It's a curious move, because the Rockies already have a crowded outfield. With Carlos Gonzalez, Charlie Blackmon, Corey Dickerson and now Parra on the roster, Colorado has a logjam of left-handed hitting outfielders. That's four starting quality outfielders with only three jobs available.
I don't think a team with the Rockies' mid-market budget would give Parra an average of $9 million a year to serve as the fourth outfielder. At that price, it seems reasonable to believe their intention is to play Parra every day. And if that's the case, one of Gonzalez, Blackmon or Dickerson is going to be dealt sooner rather than later.
Cue the speculation about Gonzalez, as reports indicate the Orioles, Angels, White Sox and Cardinals all have interest.
The market for Yoenis Cespedes and Justin Upton might slow again now, as teams searching for an outfielder kick the tires on what it would cost to acquire Gonzalez, who has two years and $37 million remaining on his contract. Some clubs, including the Sox, could see those financial terms as more palatable than a four- or five-year commitment to Cespedes or Upton.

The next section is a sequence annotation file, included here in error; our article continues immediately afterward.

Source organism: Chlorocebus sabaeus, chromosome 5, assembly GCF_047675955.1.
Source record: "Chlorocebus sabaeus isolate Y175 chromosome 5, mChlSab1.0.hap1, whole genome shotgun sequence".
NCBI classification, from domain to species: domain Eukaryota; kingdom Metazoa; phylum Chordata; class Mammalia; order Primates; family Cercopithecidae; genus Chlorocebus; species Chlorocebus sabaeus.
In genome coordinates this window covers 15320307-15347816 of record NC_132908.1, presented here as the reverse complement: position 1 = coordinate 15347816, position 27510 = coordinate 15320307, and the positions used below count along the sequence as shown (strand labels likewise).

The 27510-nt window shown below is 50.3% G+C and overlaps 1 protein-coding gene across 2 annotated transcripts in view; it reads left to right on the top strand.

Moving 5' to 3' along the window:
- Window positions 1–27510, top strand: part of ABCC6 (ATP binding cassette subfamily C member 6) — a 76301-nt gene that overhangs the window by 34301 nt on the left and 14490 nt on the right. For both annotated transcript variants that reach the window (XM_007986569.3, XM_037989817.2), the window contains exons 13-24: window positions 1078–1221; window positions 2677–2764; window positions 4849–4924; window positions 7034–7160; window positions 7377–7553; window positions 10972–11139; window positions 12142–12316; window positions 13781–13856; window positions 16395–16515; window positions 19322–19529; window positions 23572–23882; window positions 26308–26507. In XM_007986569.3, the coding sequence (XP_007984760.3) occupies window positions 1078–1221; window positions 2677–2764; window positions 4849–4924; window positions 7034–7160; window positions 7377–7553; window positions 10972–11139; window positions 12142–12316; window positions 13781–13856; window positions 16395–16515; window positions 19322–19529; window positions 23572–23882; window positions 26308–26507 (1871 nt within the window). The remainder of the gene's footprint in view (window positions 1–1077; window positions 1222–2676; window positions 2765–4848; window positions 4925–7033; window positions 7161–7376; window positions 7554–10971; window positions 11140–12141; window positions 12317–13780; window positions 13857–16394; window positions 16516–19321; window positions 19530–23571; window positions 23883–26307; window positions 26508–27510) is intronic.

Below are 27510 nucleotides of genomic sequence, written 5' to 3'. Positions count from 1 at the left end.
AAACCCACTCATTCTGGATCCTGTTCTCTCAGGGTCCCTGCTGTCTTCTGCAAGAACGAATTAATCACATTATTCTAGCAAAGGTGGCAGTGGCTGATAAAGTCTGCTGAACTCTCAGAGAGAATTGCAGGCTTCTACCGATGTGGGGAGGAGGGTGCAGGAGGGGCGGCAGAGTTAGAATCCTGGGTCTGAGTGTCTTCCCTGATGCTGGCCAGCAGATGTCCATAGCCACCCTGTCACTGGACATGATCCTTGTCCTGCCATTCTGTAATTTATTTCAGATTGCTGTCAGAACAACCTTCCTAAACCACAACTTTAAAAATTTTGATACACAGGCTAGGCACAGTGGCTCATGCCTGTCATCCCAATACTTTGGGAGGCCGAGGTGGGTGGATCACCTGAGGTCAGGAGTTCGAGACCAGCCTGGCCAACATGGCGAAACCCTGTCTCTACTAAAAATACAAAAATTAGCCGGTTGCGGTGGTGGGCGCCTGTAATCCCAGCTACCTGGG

That said, I'd be reluctant to cough up too many top prospects for Gonzalez, who can't hit lefties anymore, despite the 40 home run season he posted last year. Check out his 2015 splits:
Gonzalez vs. RHP: .301/.364/.633, 35 HRs, 78 RBIs
Gonzalez vs. LHP: .195/.222/.308, 5 HRs, 19 RBIs
FanGraphs has published a more detailed offering on why Gonzalez should no longer be considered a superstar player. He's oft-injured, and the wear and tear is starting to show up in his performance.
Gonzalez is a big name in the game, of course. He'd be a big-splash acquistion, for sure, but I'd say buyer beware here. And, as one article I read today put it, the Rockies might be asking for two top-100 prospects in any trade involving Gonzalez, but that doesn't mean they are going to get it.
The Sox should resist any urge to buy high on this player.